When two or more records are processed, numFiles would contain 2 or more, which triggers the retrieval of key multipleFiles.

Reminder The value of a key replacing a marker can itself have a marker, such as {2} in the value for the multipleFiles key. Multi-stage replacements are allowed even though they may blow our mind.

Marker {2} is replaced with method NumberFormat.getInstance(). This yields a number formatted to the current locale.

Methods of the MessageFormat class are used to assemble (format) the substitution of markers in the pattern key. To instantiate a MessageFormat object for a locale:

MessageFormat messageForm = new MessageFormat("");
String pattern = bundle.getString("pattern");

Marker {1}, does not vary, so it is defined in the code to instantiate the messageForm array used to assemble the result:

Object[] messageArguments = {null, "XDisk", null};
for (int numFiles = 0; numFiles < 4; numFiles++) {
    messageArguments[0] = new Integer(numFiles);
    messageArguments[2] = new Integer(numFiles);
    String result = messageForm.format(messageArguments);

The messageForm array is populated by methods of the MessageFormat class, which applies classes designated in the format array. object, string returned for the pattern key is first applied to a then formatted with an object specified for each marker position:

Format[] formats = {choiceForm, null, NumberFormat.getInstance()};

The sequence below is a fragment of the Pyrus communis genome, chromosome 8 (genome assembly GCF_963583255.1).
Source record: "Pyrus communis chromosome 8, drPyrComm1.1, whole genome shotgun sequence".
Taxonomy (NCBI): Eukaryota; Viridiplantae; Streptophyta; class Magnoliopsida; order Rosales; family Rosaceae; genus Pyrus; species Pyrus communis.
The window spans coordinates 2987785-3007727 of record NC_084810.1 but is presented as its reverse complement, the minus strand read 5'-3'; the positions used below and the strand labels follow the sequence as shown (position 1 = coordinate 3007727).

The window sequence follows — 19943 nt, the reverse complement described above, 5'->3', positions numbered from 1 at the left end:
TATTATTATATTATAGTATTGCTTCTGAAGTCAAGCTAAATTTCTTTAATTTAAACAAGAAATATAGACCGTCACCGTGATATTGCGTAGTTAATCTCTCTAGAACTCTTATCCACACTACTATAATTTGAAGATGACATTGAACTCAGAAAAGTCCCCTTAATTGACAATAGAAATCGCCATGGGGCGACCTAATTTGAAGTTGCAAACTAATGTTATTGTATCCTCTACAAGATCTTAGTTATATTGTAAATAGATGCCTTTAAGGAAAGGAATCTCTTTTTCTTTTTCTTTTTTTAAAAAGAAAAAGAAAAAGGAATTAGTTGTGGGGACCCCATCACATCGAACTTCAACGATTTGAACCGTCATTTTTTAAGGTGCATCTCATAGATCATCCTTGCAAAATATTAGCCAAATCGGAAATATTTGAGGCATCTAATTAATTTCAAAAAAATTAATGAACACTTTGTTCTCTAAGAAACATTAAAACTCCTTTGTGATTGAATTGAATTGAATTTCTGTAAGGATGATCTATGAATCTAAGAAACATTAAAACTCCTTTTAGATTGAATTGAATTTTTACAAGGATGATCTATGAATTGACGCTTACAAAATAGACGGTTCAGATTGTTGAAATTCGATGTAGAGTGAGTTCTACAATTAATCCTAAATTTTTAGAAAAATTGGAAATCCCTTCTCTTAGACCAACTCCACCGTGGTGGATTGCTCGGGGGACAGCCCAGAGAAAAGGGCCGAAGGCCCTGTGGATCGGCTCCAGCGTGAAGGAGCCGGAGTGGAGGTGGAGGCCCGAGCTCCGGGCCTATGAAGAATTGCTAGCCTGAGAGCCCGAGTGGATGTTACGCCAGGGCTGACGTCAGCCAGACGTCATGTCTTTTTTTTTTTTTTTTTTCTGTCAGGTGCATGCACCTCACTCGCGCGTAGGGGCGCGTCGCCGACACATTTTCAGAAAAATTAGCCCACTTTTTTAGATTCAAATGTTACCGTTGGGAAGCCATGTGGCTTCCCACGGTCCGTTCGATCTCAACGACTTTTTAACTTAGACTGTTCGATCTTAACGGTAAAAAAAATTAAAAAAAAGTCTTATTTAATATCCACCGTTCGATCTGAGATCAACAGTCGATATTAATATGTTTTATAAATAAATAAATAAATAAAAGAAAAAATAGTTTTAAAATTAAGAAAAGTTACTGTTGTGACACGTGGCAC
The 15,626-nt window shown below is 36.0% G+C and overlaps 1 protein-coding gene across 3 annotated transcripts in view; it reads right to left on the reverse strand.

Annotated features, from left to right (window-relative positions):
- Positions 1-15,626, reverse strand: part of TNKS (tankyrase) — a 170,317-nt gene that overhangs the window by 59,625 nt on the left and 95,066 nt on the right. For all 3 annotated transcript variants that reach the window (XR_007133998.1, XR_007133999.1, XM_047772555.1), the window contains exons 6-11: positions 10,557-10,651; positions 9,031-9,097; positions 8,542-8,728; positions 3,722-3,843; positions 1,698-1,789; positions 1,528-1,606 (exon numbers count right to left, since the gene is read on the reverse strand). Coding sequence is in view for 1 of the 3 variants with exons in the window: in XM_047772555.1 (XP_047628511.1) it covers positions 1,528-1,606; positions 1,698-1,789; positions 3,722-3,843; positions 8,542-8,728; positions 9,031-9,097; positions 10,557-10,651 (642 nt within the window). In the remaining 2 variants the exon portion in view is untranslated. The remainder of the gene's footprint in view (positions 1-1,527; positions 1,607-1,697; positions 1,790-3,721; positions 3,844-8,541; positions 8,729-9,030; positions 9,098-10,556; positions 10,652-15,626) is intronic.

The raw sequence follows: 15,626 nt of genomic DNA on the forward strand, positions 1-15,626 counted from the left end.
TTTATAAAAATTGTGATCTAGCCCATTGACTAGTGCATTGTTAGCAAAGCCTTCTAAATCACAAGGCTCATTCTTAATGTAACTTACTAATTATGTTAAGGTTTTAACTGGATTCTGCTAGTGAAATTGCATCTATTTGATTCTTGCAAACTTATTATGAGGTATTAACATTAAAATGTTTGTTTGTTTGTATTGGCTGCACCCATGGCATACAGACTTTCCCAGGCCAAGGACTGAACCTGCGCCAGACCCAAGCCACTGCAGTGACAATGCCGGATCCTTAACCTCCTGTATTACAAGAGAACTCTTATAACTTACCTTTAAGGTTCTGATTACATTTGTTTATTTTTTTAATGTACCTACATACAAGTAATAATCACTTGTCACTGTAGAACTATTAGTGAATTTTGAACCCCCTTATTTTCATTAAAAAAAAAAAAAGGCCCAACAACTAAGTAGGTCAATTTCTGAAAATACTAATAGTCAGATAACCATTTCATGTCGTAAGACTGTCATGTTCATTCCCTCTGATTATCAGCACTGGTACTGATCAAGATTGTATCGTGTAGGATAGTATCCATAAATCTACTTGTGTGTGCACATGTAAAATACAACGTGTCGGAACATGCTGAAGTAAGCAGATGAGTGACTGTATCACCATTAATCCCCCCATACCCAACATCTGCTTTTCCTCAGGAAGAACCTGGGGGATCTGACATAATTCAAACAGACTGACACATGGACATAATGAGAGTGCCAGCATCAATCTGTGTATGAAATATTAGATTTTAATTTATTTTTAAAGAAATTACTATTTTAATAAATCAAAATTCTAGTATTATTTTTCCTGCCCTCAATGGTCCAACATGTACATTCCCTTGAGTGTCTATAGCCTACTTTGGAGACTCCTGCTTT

Format array position 0 1 2
Marker {0} {1} {2}
format Object choiceForm null NumberFormat.getInstance()

The value returned from choiceForm subsitutes for {0}. null means that a processing object is not applied to substitute a marker,

The value resulting from NumberFormat.getInstance() is substituted for {2}.


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    Set screen Java External Resource Bundle Files

    Resource Bundle files are automatically suffixed with the .properties file extension.

    The ResourceBundle class looks for files based on a hierarchy. For msg_file_prefix class1 and locale en_US_UNIX:

    4. (the default)
    5. the ResourceBundle class overrriden in the source code.

    Only add a key if it has a unique translation. Only national variations need be in files named with a country's id.

    If a key cannot be found in any resourcebundle, a MissingResourceException is thrown by the compiler or the JVM at run-time.

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    Set screen XML Resource Packages

    In April, 2006 the Internationalization Tag Set Working Group published an updated Working Draft of the Internationalization Tag Set (ITS). Organized by data categories, this set of elements and attributes supports the internationalization and localization of schemas and documents. ITS implementations provides for DTDs, XML Schema and Relax NG, as well as existing vocabularies like XHTML, DocBook, and OpenDocument.

    XML Internationalization and Localization () by Yves Savourel

    webpage article XML in localisation: A practical analysis IBM Aug 2004